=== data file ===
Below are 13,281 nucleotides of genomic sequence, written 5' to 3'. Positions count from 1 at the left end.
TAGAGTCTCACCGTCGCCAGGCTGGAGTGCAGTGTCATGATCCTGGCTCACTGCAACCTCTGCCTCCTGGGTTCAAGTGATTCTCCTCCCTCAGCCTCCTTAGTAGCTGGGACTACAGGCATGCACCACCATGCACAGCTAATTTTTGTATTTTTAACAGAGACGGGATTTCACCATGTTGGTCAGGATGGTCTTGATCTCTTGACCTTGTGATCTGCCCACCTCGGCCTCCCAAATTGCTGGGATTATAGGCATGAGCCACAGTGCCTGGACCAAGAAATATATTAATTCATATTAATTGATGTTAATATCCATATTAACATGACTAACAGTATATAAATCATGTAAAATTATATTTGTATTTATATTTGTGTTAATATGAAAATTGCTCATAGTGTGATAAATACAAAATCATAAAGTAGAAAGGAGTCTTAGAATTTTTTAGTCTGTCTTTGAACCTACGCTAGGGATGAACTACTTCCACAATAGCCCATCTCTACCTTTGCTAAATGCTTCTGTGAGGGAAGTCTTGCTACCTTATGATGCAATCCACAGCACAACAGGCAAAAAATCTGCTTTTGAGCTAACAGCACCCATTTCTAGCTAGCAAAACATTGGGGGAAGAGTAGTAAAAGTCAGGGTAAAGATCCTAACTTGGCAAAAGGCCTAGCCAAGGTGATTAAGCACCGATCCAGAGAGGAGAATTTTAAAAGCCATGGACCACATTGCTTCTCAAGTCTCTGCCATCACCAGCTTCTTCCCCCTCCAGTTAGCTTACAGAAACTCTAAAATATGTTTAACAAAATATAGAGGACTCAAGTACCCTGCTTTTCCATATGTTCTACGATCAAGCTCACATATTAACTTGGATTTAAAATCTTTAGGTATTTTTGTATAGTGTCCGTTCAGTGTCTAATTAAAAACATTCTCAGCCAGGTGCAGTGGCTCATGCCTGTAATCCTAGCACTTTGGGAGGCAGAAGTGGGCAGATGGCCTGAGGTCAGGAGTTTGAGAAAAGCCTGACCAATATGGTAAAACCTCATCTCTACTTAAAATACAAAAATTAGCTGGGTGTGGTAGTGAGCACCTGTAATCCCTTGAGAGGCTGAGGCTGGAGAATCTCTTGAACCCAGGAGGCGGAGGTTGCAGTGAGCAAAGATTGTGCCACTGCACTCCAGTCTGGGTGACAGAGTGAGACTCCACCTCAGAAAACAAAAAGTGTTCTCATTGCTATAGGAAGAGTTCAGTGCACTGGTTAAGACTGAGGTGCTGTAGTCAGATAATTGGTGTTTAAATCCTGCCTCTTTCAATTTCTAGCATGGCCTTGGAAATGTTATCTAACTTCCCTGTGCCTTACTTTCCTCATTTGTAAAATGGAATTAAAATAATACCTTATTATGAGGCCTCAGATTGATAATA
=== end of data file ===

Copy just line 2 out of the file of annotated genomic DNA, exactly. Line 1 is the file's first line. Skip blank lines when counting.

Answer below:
TAGAGTCTCACCGTCGCCAGGCTGGAGTGCAGTGTCATGATCCTGGCTCACTGCAACCTCTGCCTCCTGGGTTCAAGTGATTCTCCTCCCTCAGCCTCCTTAGTAGCTGGGACTACAGGCATGCACCACCATGCACAGCTAATTTTTGTATTTTTAACAGAGACGGGATTTCACCATGTTGGTCAGGATGGTCTTGATCTCTTGACCTTGTGATCTGCCCACCTCGGCCTCCCAAATTGCTGGGATTATAGGCATGAGCCACAGTGCCTGGACCAAGAAATATATTAATTCATATTAATTGATGTTAATATCCATATTAACATGACTAACAGTATATAAATCATGTAAAATTATATTTGTATTTATATTTGTGTTAATATGAAAATTGCTCATAGTGTGATAAATACAAAATCATAAAGTAGAAAGGAGTCTTAGAATTTTTTAGTCTGTCTTTGAACCTACGCTAGGGATGAACTACTTCCACAATAGCCCATCTCTACCTTTGCTAAATGCTTCTGTGAGGGAAGTCTTGCTACCTTATGATGCAATCCACAGCACAACAGGCAAAAAATCTGCTTTTGAGCTAACAGCACCCATTTCTAGCTAGCAAAACATTGGGGGAAGAGTAGTAAAAGTCAGGGTAAAGATCCTAACTTGGCAAAAGGCCTAGCCAAGGTGATTAAGCACCGATCCAGAGAGGAGAATTTTAAAAGCCATGGACCACATTGCTTCTCAAGTCTCTGCCATCACCAGCTTCTTCCCCCTCCAGTTAGCTTACAGAAACTCTAAAATATGTTTAACAAAATATAGAGGACTCAAGTACCCTGCTTTTCCATATGTTCTACGATCAAGCTCACATATTAACTTGGATTTAAAATCTTTAGGTATTTTTGTATAGTGTCCGTTCAGTGTCTAATTAAAAACATTCTCAGCCAGGTGCAGTGGCTCATGCCTGTAATCCTAGCACTTTGGGAGGCAGAAGTGGGCAGATGGCCTGAGGTCAGGAGTTTGAGAAAAGCCTGACCAATATGGTAAAACCTCATCTCTACTTAAAATACAAAAATTAGCTGGGTGTGGTAGTGAGCACCTGTAATCCCTTGAGAGGCTGAGGCTGGAGAATCTCTTGAACCCAGGAGGCGGAGGTTGCAGTGAGCAAAGATTGTGCCACTGCACTCCAGTCTGGGTGACAGAGTGAGACTCCACCTCAGAAAACAAAAAGTGTTCTCATTGCTATAGGAAGAGTTCAGTGCACTGGTTAAGACTGAGGTGCTGTAGTCAGATAATTGGTGTTTAAATCCTGCCTCTTTCAATTTCTAGCATGGCCTTGGAAATGTTATCTAACTTCCCTGTGCCTTACTTTCCTCATTTGTAAAATGGAATTAAAATAATACCTTATTATGAGGCCTCAGATTGATAATA